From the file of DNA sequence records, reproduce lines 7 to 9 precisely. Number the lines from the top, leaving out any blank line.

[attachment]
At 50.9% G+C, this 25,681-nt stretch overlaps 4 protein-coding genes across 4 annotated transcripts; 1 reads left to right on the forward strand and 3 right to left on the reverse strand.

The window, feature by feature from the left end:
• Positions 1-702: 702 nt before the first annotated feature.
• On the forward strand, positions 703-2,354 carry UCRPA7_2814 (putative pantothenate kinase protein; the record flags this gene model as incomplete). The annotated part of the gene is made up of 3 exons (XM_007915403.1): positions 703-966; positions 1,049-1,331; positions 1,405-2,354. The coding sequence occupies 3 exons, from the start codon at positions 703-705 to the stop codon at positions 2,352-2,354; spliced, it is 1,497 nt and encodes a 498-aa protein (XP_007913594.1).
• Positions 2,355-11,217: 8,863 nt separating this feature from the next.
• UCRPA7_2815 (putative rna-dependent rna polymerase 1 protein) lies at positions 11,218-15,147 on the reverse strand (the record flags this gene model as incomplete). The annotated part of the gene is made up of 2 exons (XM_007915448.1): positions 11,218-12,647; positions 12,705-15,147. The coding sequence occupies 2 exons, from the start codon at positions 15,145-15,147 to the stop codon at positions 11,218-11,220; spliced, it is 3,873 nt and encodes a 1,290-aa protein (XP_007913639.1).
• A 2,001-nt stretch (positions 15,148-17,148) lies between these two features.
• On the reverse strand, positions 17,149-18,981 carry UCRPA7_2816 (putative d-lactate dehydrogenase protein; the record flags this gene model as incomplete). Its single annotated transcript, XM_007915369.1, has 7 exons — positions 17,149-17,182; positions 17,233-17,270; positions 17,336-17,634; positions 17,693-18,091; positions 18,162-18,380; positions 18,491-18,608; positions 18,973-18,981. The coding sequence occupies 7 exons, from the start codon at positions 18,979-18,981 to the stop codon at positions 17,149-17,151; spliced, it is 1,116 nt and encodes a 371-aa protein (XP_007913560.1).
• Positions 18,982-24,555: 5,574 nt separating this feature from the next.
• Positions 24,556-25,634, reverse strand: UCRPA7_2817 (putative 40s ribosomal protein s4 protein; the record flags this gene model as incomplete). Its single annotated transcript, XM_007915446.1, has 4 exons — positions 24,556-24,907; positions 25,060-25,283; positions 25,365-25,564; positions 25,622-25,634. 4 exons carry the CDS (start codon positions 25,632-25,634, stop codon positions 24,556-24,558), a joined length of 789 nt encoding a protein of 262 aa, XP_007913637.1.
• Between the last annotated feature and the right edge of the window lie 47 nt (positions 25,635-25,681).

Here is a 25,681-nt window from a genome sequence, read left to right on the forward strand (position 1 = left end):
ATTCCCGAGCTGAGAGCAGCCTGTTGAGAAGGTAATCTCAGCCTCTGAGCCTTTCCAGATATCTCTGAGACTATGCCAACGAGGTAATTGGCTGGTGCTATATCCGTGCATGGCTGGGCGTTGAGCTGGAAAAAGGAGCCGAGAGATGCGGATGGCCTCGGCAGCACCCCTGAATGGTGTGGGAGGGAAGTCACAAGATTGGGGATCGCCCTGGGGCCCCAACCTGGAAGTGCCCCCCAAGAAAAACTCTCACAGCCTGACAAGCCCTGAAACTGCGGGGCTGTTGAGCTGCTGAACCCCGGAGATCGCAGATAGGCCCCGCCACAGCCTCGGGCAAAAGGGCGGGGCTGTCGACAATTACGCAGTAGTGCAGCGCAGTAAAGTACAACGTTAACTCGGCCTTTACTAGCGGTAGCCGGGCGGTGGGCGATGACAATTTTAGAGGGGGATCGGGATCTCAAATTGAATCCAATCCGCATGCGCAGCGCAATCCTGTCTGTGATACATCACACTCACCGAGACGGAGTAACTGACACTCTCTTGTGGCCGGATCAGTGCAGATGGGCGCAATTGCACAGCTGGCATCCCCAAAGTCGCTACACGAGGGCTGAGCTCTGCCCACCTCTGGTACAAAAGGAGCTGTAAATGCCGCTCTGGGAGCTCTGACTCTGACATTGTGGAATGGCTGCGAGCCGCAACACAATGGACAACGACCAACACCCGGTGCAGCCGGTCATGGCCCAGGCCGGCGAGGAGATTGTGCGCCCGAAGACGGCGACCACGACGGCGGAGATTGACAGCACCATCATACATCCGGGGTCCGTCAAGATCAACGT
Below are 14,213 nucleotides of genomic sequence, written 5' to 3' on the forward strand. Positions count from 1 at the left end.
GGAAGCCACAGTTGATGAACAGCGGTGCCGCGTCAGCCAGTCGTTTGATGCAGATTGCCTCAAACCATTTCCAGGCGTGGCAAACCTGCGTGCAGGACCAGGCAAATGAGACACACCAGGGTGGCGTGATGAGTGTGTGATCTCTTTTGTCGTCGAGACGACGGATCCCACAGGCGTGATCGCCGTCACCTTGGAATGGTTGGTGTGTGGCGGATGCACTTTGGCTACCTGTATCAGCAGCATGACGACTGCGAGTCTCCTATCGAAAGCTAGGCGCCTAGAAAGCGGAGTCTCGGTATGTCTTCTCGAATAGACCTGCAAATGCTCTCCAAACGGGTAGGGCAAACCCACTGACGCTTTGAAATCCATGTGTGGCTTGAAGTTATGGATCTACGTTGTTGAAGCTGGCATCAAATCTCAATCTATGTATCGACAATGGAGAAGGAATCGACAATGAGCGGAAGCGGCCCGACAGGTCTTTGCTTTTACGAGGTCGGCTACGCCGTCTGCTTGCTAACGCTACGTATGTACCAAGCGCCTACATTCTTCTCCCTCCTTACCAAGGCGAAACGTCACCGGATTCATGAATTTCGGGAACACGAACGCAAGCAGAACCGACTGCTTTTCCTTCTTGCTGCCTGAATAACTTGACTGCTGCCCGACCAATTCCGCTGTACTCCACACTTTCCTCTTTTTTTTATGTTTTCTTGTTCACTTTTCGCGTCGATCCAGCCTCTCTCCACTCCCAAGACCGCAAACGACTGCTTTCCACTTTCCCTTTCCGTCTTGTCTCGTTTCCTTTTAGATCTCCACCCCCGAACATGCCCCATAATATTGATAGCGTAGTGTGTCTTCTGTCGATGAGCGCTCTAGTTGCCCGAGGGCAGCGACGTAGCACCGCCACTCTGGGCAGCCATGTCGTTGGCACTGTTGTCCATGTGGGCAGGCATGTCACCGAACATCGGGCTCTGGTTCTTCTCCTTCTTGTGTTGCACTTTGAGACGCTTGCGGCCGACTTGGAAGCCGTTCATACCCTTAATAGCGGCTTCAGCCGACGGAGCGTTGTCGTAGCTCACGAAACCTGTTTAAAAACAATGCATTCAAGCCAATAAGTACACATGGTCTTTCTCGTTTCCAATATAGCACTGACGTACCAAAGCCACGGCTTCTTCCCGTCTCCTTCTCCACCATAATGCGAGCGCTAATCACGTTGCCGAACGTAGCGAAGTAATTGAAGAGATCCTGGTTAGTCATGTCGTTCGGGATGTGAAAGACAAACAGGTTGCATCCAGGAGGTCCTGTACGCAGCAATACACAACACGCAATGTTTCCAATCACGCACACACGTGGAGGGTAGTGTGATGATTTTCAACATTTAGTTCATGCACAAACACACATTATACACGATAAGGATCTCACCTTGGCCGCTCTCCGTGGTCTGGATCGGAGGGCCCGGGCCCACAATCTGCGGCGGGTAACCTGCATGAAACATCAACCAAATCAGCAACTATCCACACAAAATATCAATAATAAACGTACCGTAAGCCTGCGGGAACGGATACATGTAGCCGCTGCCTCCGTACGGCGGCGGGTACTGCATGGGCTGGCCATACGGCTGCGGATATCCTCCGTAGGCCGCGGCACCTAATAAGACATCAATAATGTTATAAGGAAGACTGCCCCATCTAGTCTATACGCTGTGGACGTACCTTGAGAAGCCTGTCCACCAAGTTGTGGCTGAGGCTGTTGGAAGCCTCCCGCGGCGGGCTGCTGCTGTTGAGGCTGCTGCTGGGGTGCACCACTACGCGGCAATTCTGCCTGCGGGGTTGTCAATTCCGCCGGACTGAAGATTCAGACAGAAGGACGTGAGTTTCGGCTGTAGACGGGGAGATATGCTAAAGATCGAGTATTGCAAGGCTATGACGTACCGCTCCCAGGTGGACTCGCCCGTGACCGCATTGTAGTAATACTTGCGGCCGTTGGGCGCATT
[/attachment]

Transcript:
• A 2,001-nt stretch (positions 15,148-17,148) lies between these two features.
• On the reverse strand, positions 17,149-18,981 carry UCRPA7_2816 (putative d-lactate dehydrogenase protein; the record flags this gene model as incomplete). Its single annotated transcript, XM_007915369.1, has 7 exons — positions 17,149-17,182; positions 17,233-17,270; positions 17,336-17,634; positions 17,693-18,091; positions 18,162-18,380; positions 18,491-18,608; positions 18,973-18,981. The coding sequence occupies 7 exons, from the start codon at positions 18,979-18,981 to the stop codon at positions 17,149-17,151; spliced, it is 1,116 nt and encodes a 371-aa protein (XP_007913560.1).
• Positions 18,982-24,555: 5,574 nt separating this feature from the next.